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Oral Histories - Houston History Project

Overview

Scope and Contents

Biographical Note

Administrative Information

Finding Aid/Inventory

African American Studies

Arts

Business

Culture

Disaster Response and Recovery

Education

Energy Development

Environmental Issues

Galveston (Tex.) History

Houston (Tex.) History

Immigration

Law

Medicine

Mexican American Studies

Native American Studies

Philanthropy

Politics

Religion

LGBTQ People

Sports

University Of Houston

Women's History



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Oral Histories - Houston History Project, 1996- | University of Houston Libraries

By Reddy Guntaka, Tanmay Wagh, Madhuri Keshavarao, Tai Luong

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Collection Overview

Title: Oral Histories - Houston History Project, 1996-View associated digital content.

ID: 07/2006-005

Primary Creator: Houston History Project

Extent: 25.0 Linear Feet

Arrangement:

Oral histories are arranged numerically. Identifers include the Houston History Archives (HHA) number, interviewee's name, and subject module. Interviews consist of typewritten transcripts and audio interviews, presently available for reading and listening in the Special Collections Department of M.D. Anderson Library.

All formats for an interview are shelved by number in appropriate storage boxes.  Transcripts (typed pages) are housed in record cartons, audiotapes and CDs are housed in specialty boxes.  Each format includes sequential numbers appropirate  boxes. Because boxes and formats are configured differently, Box 1 in one format does not hold the same set of interview numbers as Box 1 in another format. However, searching for a specific interview number across formats will  produce all available interivew materials for that interviewee.

Date Acquired: 00/00/2005

Subjects: African-American studies, Arts, Business, Culture, Disaster response and recovery, Emigration and immigration, Energy development, Environmental issues, Medicine, Mexican Americans - Study and teaching, Native American studies, Religion, Sports, Women’s history

Forms of Material: Audiocassettes, Compact discs, Interviews, Sound recordings, Transcripts

Languages: English

Scope and Contents of the Materials

When UH’s Center for Public History and the University Libraries collaborated to create the Houston History Archives (UH-HHA), part of their mission included a repository for oral histories that tell stories of the growth and development of the Gulf Coast region from multiple points of view.  To that end, the Houston Oral History Project in the Center for Public History trains history graduate students to research and interview Houstonians with recollections of the city’s civil rights, women’s, cultural, political, or medical past.  In furtherance of the mission, the UH Oral History Project entered into a collaboration with the City of Houston that will bring to the UH repository interviews of one hundred of Houston’s leaders from all walks of life.  Another large collection headed for the repository is the Offshore Energy Oral History Project, a collaboration among several UH professors and other universities to document  the growth of the oil refining industry along the Gulf Coast before and after World War II.  Topics available include interviews with Katrina emergency responders in Houston, a series of interviews with African American (black) generals, interviews with members of Houston's Indo-Asian population, and interviews from the Afro-American Physicians project, as well as a number of other topics.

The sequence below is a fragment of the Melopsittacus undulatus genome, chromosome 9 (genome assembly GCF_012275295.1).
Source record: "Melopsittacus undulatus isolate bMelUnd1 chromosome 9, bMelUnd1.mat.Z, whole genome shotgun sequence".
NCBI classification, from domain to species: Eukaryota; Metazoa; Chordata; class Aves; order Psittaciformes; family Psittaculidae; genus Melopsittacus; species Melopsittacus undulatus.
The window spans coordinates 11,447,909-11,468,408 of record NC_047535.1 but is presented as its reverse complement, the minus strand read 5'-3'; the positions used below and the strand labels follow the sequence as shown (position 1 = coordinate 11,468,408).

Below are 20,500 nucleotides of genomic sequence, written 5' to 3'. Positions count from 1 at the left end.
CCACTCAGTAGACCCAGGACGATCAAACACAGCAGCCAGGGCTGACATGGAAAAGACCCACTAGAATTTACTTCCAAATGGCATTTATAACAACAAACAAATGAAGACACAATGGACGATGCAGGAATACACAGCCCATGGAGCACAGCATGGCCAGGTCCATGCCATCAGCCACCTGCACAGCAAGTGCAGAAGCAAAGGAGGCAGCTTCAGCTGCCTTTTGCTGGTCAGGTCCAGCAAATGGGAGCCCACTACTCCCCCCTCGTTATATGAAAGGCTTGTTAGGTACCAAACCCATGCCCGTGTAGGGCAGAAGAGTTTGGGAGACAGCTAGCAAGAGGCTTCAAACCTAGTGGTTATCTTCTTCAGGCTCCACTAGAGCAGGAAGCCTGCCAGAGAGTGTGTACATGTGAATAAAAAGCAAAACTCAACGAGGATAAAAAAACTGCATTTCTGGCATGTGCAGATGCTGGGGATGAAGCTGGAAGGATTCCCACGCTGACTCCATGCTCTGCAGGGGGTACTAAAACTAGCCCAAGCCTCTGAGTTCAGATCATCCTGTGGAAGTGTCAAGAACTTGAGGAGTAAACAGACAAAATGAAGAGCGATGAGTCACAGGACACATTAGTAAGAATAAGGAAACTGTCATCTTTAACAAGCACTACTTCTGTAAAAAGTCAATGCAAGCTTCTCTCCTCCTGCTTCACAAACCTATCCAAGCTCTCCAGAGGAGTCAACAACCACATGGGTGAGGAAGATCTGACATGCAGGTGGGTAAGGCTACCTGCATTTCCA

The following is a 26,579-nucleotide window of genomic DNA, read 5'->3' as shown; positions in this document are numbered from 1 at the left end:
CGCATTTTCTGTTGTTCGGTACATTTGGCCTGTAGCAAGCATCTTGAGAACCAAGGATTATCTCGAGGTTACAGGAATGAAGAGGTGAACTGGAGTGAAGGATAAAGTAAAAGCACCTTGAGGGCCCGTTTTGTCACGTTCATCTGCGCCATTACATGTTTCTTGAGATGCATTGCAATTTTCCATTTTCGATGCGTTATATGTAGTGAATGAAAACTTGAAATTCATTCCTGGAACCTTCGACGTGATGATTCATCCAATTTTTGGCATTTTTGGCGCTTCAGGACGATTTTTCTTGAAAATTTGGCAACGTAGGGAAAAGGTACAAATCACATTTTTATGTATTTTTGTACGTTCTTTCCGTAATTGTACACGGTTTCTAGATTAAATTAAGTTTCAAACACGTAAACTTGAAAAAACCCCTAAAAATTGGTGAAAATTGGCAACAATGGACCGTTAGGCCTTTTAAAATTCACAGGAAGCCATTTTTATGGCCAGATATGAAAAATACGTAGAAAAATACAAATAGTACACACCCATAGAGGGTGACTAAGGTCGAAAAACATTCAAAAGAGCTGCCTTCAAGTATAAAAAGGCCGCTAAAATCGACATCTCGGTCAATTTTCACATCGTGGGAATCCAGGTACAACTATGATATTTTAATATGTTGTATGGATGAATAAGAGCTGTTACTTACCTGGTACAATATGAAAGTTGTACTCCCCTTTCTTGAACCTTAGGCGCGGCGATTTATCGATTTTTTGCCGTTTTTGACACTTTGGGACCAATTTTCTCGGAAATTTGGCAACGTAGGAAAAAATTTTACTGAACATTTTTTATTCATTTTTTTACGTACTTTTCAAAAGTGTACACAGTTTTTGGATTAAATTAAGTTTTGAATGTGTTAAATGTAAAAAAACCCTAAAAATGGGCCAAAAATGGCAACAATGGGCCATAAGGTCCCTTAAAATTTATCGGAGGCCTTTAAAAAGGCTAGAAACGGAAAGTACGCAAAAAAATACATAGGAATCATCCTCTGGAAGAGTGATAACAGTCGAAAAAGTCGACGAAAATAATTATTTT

Related Materials:

Oral Histories from the Houston History Project digital collection (http://digital.lib.uh.edu/collection/houhistory)

Biographical Note

Joseph Pratt, Ph.D., in the UH Center for Public History, established the Houston History Project to expand and improve the research done on Houston and to serve as a learning laboratory for public history students.  Professor Pratt recognized the appropriateness of a publication supported by both  a research component and a repository for archival collections and oral histories to accomplish these goals.  All three elements – Houston History magazine, the UH Oral History Program, and the Houston History Archives -- reinforce one another and add to our understanding of Houston’s history by recording, reporting, and preserving the narrative of Houston’s past.  Together, the Houston History Project’s three components contribute to the University of Houston’s mission and realize the university’s strategic initiatives.

Subject/Index Terms

African-American studies
Arts
Business
Culture
Disaster response and recovery
Emigration and immigration
Energy development
Environmental issues
Medicine
Mexican Americans - Study and teaching
Native American studies
Religion
Sports
Women’s history

Administrative Information

Repository: University of Houston Libraries

Access Restrictions: Open for research.

Use Restrictions:

Special Collections owns the physical items in our collections, but copyright normally belongs to the creator of the materials or their heirs. The researcher has full responsibility for determining copyright status, locating copyright holders, and abiding by current copyright laws when publishing or displaying copies of Special Collections material in print or electric form. For more information, consult the appropriate librarian.

Photocopy decisions will be made by Special Collection staff on a case-by-case basis. Patrons are responsible for obtaining permission to publish from copyrights holders.

Related Materials: Oral Histories from the Houston History Project digital collection For more information please see http://digital.lib.uh.edu/collection/houhistory.

Preferred Citation: Oral Histories-Houston History Project. Courtesy of Special Collection, University of Houston Libraries.


Box and Folder Listing


Browse by Series: